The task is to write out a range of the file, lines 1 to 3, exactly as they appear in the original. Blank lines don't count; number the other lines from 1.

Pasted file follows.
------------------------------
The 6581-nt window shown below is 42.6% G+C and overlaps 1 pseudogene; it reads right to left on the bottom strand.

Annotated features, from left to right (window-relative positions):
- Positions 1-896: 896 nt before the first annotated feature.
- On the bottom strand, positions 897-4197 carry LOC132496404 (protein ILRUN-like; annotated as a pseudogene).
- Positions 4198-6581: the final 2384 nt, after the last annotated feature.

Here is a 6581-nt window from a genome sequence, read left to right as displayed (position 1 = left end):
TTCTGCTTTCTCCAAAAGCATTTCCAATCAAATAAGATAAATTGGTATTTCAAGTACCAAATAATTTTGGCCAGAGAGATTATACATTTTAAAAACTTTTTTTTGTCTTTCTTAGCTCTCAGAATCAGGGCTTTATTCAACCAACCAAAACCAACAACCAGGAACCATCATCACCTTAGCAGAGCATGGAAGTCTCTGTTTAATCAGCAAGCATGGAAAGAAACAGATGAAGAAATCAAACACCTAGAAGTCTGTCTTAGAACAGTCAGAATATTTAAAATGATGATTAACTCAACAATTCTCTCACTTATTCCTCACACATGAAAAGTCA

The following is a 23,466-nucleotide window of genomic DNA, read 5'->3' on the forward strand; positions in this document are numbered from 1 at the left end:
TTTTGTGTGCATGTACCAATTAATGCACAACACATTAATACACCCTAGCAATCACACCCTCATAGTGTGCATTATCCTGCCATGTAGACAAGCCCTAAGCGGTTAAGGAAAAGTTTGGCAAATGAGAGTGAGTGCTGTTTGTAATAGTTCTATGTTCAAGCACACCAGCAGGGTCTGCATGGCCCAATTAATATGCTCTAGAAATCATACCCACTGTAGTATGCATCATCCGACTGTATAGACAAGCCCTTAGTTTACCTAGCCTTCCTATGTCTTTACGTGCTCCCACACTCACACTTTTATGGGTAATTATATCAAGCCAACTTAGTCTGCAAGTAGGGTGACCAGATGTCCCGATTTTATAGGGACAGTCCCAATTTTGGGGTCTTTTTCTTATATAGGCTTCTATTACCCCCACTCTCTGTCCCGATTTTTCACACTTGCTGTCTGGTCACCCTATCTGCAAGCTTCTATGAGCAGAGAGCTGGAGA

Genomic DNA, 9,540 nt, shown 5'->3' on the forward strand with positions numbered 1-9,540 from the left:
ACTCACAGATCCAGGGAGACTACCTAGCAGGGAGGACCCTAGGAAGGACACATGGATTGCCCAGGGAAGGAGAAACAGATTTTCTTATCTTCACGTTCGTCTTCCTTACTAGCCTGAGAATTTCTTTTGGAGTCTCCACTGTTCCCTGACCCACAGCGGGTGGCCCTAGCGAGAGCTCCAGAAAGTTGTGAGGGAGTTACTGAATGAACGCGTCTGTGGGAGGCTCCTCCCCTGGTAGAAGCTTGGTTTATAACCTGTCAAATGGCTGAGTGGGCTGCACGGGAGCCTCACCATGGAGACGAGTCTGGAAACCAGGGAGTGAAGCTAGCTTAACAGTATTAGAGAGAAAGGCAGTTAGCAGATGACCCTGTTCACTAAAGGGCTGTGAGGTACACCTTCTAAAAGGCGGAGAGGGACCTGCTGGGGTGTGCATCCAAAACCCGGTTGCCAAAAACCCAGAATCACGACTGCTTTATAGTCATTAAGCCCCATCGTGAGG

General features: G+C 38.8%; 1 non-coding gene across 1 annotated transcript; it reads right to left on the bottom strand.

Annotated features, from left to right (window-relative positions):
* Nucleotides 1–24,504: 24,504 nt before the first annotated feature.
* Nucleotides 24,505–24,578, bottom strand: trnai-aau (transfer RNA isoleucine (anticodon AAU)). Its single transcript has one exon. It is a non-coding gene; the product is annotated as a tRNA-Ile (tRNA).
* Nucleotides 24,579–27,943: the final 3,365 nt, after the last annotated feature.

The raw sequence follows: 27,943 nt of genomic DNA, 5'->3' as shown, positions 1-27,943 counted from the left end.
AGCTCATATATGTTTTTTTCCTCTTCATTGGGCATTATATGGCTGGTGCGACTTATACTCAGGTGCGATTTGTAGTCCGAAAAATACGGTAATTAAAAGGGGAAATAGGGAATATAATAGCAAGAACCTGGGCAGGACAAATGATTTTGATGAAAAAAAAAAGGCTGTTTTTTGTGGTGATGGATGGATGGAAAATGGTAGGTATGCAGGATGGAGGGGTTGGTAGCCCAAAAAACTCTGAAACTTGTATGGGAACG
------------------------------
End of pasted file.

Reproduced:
The 6581-nt window shown below is 42.6% G+C and overlaps 1 pseudogene; it reads right to left on the bottom strand.

Annotated features, from left to right (window-relative positions):
- Positions 1-896: 896 nt before the first annotated feature.